REPORTS this week place university vice-chancellors in contention for the accolade of being the highest-paid group of tirelessly self-serving and dispensable people in the country.
They have taken a break from decolonising their courses, searching out unsavoury links to the slave trade and removing the statues of long-dead benefactors, to take up arms against government proposals to limit the granting of student loans to young people with certain minimum grades at GCSE and A-Level.
The Student Loans Company claims on its website to administer a loan book which it values at £177.9billion. The true value has not been tested and the extent to which this colossal amount would need to be discounted if the company wanted to sell down its portfolio in the commercial market is anybody’s guess.
The uncertainty stems from the simple fact that the ‘loans’ are not loans at all since they become repayable only when the borrower’s salary passes a given threshold which presupposes that the borrower hasn’t decamped to another jurisdiction.
For those who do not reach the threshold within 30 years, the loan is written off so you, gentle taxpayer, are in hock as effective guarantor. Perhaps it makes sense for loans to be restricted only to those susceptible of paying them back?
The current proposal is that students become eligible to be considered for a loan only if they have achieved two A-levels at E grade plus passes in GCSE maths and English.
What can one say about the failure to meet such a modest level of attainment? The two possibilities are that however hard the young person worked and however well taught this was the best he could have hoped to achieve, or that the exam results reflect the abysmal quality of his primary and secondary education.
Three (or more) costly years at university will not make an academic out of someone whose talents don’t tend that way, nor will it compensate for a sub-standard education. It is altogether more likely to promote a sense of grievance in someone gaining a third-rate qualification from a fourth-rate institution only to discover that employers are unimpressed by what he can offer them beyond a sense of entitlement.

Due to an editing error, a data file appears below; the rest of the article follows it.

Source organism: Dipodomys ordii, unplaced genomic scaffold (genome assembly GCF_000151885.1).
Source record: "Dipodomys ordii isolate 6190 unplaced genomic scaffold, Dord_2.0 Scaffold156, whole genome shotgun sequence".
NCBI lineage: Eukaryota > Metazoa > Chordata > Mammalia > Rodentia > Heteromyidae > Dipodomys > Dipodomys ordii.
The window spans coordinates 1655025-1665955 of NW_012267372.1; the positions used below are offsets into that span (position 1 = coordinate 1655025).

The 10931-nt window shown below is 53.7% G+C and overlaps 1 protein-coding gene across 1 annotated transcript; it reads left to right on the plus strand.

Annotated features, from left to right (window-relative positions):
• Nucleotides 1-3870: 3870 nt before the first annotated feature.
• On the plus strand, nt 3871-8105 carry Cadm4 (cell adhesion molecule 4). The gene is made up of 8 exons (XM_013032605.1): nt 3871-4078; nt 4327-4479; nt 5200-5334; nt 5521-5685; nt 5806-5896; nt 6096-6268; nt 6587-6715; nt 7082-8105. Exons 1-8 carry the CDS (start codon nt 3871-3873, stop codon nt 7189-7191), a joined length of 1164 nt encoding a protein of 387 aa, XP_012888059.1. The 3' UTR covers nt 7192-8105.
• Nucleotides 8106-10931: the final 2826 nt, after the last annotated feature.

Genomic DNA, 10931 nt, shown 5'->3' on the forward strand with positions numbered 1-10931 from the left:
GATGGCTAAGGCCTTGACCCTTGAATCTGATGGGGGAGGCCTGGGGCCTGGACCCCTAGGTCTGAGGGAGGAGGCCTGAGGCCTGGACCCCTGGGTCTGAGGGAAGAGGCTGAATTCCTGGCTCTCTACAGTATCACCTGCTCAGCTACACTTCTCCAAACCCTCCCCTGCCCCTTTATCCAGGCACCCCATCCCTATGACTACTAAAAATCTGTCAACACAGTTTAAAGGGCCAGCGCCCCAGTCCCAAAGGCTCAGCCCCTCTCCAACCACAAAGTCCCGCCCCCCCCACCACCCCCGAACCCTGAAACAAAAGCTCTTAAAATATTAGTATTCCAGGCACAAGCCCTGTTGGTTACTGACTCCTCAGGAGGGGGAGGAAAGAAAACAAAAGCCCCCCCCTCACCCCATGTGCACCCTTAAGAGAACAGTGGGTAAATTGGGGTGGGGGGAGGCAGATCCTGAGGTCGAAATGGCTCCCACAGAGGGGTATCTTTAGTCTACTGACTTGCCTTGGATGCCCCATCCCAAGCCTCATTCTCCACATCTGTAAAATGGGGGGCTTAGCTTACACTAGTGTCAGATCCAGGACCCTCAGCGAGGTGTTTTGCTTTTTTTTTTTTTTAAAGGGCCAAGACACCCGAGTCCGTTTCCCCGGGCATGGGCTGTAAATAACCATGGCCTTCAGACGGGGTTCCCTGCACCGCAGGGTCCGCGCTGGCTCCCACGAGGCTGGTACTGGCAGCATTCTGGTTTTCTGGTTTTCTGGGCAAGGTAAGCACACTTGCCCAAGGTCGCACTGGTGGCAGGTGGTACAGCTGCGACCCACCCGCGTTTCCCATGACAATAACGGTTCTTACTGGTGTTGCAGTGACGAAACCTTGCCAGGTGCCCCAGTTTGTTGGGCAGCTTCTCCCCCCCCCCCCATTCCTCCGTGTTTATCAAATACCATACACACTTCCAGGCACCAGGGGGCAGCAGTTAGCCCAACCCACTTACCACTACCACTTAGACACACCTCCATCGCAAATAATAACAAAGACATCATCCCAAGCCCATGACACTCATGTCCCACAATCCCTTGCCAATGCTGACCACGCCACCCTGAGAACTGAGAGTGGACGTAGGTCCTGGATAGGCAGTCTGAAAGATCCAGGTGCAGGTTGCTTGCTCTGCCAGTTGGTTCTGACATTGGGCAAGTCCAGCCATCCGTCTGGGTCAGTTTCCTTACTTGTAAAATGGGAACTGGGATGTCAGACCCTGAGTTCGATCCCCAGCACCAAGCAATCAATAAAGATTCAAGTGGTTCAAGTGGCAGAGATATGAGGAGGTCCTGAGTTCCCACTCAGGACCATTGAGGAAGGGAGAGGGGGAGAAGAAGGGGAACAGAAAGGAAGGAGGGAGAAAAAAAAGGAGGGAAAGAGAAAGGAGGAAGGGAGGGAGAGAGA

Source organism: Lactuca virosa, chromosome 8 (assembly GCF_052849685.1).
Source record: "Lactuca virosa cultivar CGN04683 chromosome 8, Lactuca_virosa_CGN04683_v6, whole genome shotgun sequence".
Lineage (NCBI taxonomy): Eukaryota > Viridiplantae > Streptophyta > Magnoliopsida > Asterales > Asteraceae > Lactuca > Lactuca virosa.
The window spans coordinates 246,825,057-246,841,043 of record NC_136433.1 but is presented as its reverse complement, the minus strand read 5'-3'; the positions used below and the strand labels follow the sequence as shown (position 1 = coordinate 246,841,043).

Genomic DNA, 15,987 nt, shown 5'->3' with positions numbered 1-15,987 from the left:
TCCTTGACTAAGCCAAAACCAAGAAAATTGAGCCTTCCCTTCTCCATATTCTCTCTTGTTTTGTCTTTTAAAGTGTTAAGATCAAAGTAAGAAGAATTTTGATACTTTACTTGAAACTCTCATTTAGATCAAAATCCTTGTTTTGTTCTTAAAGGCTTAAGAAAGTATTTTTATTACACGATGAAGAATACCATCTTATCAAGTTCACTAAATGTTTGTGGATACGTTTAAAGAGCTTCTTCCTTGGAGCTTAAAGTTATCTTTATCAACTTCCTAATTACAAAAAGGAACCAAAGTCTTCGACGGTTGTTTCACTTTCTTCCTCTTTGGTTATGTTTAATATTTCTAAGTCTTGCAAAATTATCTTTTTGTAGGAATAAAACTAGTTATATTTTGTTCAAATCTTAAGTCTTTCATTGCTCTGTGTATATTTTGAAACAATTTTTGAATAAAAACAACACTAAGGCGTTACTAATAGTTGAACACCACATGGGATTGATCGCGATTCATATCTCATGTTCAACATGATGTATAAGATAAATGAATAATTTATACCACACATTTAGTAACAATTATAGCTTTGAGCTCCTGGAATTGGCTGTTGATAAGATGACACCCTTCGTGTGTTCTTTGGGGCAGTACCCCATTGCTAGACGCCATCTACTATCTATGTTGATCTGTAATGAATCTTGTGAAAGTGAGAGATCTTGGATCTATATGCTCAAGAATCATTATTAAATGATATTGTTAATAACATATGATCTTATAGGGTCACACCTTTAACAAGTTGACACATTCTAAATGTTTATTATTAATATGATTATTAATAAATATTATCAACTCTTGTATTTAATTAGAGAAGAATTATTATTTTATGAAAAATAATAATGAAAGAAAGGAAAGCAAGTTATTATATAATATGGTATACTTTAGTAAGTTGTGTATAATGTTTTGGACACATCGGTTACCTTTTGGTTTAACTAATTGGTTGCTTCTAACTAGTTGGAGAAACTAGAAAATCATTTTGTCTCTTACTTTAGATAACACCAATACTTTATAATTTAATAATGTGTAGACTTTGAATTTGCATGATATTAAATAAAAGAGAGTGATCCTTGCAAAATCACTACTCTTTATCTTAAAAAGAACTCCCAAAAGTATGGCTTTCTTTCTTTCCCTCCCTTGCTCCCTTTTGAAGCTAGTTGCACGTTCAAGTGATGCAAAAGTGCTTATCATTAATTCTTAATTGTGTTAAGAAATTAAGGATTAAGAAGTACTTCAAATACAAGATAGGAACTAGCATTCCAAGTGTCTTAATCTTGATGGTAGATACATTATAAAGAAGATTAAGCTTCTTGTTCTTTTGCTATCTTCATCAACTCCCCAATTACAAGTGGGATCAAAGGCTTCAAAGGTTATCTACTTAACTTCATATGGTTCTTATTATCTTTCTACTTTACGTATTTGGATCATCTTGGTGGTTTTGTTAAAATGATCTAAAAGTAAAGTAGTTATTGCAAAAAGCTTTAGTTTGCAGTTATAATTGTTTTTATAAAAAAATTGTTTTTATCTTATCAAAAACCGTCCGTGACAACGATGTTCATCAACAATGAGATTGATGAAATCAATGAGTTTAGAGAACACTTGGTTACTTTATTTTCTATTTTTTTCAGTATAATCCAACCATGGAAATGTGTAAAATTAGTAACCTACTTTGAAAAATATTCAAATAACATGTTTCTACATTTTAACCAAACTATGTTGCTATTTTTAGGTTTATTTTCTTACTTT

Vice-chancellors do not see it this way. Universities UK, which represents 140 of them (average remuneration in 2019/20 £269,000), warns that this policy is directly at odds with government aims of levelling up which arguably demonstrates that levelling up is a rotten idea, as though qualifying for free school meals should guarantee a university place. A minimum entry bar could prevent disadvantaged students from achieving their potential, they argue, but the academic potential of an eighteen-year-old with less than two Es plus maths and English GCSE is zero.
A cynic might think that 166 providers of higher education registered with the Office for Students is a crazy number: few of us could name a quarter of them.
Perhaps the most galling thing is that so many school-leavers fall into the trap of feeling that ‘uni’ is a rite of passage and that the acquisition of examination certificates rather than an education is the objective. Perhaps vice-chancellors should be required to publish in their prospectuses the career outcomes for graduates from the courses they offer, and perhaps this would encourage youngsters or their parents to make informed choices and consider giving ‘uni’ a miss.
From a taxpayer’s perspective, wouldn’t we be better off shutting down the resin-ivory towers, pensioning off the vice-chancellors and giving school leavers a £10,000 grant to set up their own businesses? How much better for them to be thinking for themselves and making their way in the world rather than absorbing uncritically the monoculture of the academic left and the vigorous half-baked orthodoxy that brooks no dissent.